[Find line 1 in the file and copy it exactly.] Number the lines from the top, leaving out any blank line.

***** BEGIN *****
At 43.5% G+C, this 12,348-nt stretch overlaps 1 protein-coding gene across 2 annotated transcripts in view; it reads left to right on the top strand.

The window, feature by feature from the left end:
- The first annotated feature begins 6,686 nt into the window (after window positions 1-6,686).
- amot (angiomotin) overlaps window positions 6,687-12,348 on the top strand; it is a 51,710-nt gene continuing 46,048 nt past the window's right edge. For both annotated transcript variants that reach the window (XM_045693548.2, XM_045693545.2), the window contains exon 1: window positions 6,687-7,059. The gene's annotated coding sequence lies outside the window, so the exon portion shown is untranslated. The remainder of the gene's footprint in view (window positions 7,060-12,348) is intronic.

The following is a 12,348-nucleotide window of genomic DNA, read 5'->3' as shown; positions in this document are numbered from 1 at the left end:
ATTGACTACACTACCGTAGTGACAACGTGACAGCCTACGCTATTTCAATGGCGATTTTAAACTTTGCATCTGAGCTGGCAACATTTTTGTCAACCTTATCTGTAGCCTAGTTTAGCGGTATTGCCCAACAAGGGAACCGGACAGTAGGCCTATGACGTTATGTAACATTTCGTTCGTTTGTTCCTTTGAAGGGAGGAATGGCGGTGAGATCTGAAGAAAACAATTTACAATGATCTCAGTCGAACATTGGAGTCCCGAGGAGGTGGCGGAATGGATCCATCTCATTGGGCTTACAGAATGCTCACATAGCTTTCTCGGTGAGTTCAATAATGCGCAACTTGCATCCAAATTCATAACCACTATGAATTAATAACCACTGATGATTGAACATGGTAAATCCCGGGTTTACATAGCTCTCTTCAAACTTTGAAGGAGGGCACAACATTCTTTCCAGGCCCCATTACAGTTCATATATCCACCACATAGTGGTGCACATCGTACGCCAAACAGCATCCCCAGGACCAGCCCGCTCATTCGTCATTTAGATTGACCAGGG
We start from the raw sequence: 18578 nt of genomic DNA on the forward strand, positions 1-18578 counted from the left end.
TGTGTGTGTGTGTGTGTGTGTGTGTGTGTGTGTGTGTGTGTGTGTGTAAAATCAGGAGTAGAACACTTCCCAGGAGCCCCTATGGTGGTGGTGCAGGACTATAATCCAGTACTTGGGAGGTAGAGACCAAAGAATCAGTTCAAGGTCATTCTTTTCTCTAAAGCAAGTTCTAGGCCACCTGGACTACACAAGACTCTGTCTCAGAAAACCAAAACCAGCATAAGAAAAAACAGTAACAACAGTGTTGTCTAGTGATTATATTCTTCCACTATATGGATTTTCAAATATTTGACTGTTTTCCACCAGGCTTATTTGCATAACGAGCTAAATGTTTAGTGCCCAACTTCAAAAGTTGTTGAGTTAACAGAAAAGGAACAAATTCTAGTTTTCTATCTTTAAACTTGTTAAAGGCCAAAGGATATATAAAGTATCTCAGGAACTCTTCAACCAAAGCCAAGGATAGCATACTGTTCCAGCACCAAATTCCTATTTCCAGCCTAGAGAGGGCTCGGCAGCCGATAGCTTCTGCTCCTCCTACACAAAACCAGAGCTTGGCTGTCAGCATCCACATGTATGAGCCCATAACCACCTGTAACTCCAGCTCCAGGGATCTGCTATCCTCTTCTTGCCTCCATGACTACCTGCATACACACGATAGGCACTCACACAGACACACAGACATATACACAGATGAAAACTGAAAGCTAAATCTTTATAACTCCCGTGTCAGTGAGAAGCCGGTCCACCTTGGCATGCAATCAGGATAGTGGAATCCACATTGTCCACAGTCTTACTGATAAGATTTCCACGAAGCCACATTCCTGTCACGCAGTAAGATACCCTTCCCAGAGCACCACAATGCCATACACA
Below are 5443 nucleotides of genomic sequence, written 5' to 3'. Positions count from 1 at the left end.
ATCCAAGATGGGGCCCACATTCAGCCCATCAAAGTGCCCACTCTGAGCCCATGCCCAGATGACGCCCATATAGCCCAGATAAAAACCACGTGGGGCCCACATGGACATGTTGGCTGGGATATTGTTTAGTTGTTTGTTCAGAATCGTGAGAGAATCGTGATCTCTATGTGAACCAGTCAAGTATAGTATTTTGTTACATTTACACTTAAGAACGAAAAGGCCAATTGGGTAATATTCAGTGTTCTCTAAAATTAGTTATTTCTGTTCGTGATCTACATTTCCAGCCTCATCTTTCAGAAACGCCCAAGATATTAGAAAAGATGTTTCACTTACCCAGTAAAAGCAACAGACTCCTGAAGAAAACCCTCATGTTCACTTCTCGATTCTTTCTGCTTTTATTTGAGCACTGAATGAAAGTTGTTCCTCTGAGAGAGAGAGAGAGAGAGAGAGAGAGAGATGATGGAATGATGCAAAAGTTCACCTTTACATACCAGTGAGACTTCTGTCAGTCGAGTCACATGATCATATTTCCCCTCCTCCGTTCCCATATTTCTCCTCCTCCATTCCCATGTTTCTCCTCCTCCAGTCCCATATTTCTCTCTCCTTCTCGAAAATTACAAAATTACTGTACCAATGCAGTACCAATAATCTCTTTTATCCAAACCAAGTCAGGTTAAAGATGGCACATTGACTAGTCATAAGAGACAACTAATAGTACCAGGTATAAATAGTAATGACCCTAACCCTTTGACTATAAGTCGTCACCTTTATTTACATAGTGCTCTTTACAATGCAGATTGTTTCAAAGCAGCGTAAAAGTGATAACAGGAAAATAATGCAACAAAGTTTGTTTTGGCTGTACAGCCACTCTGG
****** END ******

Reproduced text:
At 43.5% G+C, this 12,348-nt stretch overlaps 1 protein-coding gene across 2 annotated transcripts in view; it reads left to right on the top strand.